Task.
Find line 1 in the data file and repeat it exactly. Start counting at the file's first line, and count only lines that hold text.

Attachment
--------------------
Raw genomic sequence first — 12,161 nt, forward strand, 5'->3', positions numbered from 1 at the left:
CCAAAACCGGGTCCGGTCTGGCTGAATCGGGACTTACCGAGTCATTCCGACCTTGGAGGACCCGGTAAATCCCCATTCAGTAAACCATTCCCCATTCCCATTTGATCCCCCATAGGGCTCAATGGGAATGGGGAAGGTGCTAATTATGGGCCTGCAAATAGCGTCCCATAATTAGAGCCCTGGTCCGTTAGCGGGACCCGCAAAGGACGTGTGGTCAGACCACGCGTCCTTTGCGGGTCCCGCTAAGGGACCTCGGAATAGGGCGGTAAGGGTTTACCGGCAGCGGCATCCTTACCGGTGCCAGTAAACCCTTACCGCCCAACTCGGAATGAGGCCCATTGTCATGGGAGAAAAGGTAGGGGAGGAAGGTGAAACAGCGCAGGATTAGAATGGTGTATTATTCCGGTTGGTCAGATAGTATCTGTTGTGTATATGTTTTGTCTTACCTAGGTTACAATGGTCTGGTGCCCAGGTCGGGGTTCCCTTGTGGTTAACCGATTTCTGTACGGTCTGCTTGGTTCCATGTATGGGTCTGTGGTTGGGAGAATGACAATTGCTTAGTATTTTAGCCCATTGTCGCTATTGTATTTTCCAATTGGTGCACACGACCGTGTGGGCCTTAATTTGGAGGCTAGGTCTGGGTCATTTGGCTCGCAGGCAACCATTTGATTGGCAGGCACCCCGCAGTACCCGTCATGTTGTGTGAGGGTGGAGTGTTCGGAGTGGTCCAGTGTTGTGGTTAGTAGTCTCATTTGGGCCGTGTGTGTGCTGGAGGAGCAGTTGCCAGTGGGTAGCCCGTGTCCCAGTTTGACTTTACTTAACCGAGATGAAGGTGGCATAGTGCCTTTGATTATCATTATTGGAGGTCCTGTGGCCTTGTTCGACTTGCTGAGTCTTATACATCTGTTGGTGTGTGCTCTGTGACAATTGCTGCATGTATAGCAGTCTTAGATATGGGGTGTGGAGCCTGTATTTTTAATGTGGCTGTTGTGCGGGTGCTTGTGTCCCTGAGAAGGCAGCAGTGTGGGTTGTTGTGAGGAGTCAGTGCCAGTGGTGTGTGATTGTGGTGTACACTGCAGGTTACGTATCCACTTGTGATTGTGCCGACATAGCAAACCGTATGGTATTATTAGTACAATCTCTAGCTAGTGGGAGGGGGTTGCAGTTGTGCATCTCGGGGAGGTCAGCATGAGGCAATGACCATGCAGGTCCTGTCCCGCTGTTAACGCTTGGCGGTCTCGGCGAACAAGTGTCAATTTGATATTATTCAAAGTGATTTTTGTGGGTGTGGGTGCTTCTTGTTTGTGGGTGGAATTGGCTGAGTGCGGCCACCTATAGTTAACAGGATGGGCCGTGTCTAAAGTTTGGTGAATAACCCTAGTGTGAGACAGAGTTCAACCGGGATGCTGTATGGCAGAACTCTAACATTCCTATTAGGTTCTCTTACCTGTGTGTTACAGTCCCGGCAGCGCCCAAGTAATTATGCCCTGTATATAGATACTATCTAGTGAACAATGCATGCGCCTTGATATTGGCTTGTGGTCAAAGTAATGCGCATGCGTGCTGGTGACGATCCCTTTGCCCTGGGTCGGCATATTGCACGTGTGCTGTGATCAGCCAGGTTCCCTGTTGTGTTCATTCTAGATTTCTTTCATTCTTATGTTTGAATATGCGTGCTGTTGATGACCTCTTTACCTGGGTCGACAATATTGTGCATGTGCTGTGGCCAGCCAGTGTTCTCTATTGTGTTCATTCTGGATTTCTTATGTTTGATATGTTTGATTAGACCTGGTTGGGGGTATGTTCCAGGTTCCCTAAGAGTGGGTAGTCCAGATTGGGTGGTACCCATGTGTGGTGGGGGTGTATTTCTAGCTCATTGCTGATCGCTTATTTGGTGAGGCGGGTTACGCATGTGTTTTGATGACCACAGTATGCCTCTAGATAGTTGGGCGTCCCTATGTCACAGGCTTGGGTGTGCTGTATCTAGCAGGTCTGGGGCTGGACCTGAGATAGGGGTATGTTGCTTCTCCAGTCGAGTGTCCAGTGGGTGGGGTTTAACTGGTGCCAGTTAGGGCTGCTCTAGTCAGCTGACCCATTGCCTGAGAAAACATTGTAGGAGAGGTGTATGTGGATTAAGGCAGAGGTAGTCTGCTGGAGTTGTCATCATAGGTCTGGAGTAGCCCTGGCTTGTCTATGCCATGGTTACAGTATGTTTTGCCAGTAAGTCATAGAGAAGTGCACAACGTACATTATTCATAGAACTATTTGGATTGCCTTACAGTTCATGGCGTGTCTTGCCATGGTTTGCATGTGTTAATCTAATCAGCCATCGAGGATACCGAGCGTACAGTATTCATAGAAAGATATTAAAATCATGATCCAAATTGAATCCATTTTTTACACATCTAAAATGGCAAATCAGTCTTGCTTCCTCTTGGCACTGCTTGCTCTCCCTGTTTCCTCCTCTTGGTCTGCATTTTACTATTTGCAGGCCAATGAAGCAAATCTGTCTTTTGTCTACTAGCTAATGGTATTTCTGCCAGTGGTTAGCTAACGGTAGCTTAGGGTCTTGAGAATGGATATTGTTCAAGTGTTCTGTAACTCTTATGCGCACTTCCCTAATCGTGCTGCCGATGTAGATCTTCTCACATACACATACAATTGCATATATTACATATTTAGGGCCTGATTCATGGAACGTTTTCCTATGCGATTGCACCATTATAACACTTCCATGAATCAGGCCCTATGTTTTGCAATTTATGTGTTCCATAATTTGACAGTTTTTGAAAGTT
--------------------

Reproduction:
Raw genomic sequence first — 12,161 nt, forward strand, 5'->3', positions numbered from 1 at the left: